Hormones: they are not just for teenagers! Often called “chemical messengers,” hormones send signals to different parts of your body, telling them what to do (and when to do it). This communication network regulates all sorts of important functions, from managing your metabolism to streamlining your mood to getting a good night’s rest. When your hormones are out of harmony, you’ll probably feel it.
Tons of factors contribute to your hormone homeostasis, and some of them are beyond your control. But your eating habits are one area where you can take the reins. Choosing certain foods and avoiding others can promote a healthier hormonal balance. Here is four eating habits to avoid to keep your hormones happy. And for more dietary advice, check out the 32 Foods That Turn Off Cortisol, the Stress Hormone.
Staying well-nourished helps with proper hormone regulation, but eating too much or too little can create a chicken-or-egg scenario that can be bad news for your hormones. A drop or spike in weight due to over or under eating can upset your hormonal balance, which can then affect your appetite.
Female reproductive hormones seem to be particularly influenced by weight changes. Body mass indices (BMI) below and above normal have been associated with higher risks of hormone-related fertility problems.
A 2015 study found that overweight or obese women were more likely to suffer from polycystic ovary syndrome and metabolic syndrome, two conditions that reduced their fertility. Women who were underweight, on the other hand, were more likely to have other hormone-mediated conditions that affected fertility: ovarian dysfunction and congenital adrenal hyperplasia.
Reproductive hormones aren’t the only ones disrupted by over-consumption or under-consumption of calories. Obesity (fueled by a high calorie diet) can alter hypothalamic and pituitary hormonesleading to a greater likelihood of problems such as hypothyroidism, Cushing’s disease, growth hormone deficiency, etc.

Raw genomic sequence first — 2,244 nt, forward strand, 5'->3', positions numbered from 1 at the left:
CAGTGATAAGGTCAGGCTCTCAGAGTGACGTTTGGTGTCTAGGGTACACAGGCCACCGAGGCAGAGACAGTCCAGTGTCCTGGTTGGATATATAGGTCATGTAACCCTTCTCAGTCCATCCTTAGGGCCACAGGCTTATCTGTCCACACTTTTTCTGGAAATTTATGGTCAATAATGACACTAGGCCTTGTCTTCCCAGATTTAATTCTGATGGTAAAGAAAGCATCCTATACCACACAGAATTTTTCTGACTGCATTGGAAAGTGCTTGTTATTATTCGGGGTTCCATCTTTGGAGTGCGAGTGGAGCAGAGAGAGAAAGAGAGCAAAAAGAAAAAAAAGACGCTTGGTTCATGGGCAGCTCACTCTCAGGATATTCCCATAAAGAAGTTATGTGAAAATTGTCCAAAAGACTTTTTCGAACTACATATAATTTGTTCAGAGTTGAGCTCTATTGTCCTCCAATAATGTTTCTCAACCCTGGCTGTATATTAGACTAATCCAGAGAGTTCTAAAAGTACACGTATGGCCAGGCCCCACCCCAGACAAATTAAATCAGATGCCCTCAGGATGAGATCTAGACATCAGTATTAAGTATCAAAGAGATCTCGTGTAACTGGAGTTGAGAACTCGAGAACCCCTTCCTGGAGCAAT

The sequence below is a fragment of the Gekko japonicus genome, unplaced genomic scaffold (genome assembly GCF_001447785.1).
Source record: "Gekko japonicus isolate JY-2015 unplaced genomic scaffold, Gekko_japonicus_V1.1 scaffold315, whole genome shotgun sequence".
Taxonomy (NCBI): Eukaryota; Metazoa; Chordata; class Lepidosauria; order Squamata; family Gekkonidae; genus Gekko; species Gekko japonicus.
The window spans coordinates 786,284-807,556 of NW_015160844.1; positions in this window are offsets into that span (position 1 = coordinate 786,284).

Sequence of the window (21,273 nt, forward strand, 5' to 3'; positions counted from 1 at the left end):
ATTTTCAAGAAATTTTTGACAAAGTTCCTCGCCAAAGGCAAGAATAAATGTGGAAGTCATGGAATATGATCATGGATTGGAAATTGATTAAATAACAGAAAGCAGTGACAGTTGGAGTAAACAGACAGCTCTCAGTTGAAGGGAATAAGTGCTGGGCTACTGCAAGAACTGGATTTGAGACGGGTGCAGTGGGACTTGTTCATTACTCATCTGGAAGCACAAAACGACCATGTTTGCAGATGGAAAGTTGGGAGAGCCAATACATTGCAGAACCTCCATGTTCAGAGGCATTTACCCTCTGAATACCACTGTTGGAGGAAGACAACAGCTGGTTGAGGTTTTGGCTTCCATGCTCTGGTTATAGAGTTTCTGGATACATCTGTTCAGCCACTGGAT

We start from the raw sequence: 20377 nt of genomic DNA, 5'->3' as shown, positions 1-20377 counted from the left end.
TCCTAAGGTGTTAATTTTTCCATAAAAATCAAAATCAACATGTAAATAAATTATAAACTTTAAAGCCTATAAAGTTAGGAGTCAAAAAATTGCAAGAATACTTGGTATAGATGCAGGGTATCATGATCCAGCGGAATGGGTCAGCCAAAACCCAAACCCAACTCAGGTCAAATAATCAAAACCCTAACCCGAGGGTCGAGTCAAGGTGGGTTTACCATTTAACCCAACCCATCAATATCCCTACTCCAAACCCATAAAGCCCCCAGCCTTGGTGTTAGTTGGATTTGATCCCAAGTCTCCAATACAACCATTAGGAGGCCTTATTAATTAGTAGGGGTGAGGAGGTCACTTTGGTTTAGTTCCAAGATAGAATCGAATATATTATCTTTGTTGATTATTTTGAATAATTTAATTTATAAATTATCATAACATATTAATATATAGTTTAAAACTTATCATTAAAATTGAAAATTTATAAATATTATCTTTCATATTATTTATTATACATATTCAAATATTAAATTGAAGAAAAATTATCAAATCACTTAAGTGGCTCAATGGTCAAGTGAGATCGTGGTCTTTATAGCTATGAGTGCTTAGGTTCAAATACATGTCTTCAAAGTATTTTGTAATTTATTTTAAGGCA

Most of us probably have a love-hate relationship with sugar. Its savory flavor is a favorite with our taste buds, but its health effects are not so mild. In addition to contributing to weight gain (which alone can mess with your hormones), sugary foods can also wreak havoc on your hormones in other ways.
A test-tube study found that eating large amounts of fructose and glucose might actually turn off the gene responsible for regulating estrogen and testosterone. Disrupting the delicate balance of these sex hormones could have a ripple effect, increasing the risk of acne, infertility, polycystic ovary syndrome and uterine cancer (especially in overweight women , according to the study). Other research carried out on animals revealed that a diet high in fat and sugar disrupted menstrual cycles and caused ovarian cysts.
When you crave something sweet, opt for a low-sugar option like dark chocolate or a fruit and yogurt parfait. Or, you can try some of these low sugar ice creams.
Ok, you might be thinking, if excess sugar isn’t on the menu, how about a calorie-free soda? Not so fast. Artificial sweeteners can alter bacteria in the gut, upsetting the balance of leptin and ghrelin, the hormones that regulate feelings of hunger and fullness. Although further research is needed, non-nutritive sweeteners have been linked to hormone-related weight issues such as obesity, type 2 diabetes and metabolic syndrome.
A 2016 study took things a step further to find out if diet sodas (as opposed to other foods containing fake sweeteners) had a unique impact on hormones. Indeed, the consumption of diet soda subtly increased the release of GLP-1, a hormone involved in insulin secretion.
There’s no shame in enjoying a glass of wine here and there, but chronically abusing it at happy hour hurts your hormonal health. Excessive alcohol consumption can cause hormonal disorders that disrupt communication between your endocrine, nervous and immune systems. The fallout can be far-reaching: Blood sugar control, estrogen metabolism, thyroid problems, immune dysfunction, and other hormonal issues can be attributed to excessive alcohol consumption.
Looking for the best adult drink for your hormones? Choose distilled alcohol over fancy cocktails. With no added sugar, they’re a better bet for your hormones and your weight.
Sarah Garone, editor’s note
Sarah Garone, NDTR, is a Certified Nutrition and Dietetics Technician and Health, Nutrition and Food Writer. Learn more about Sarah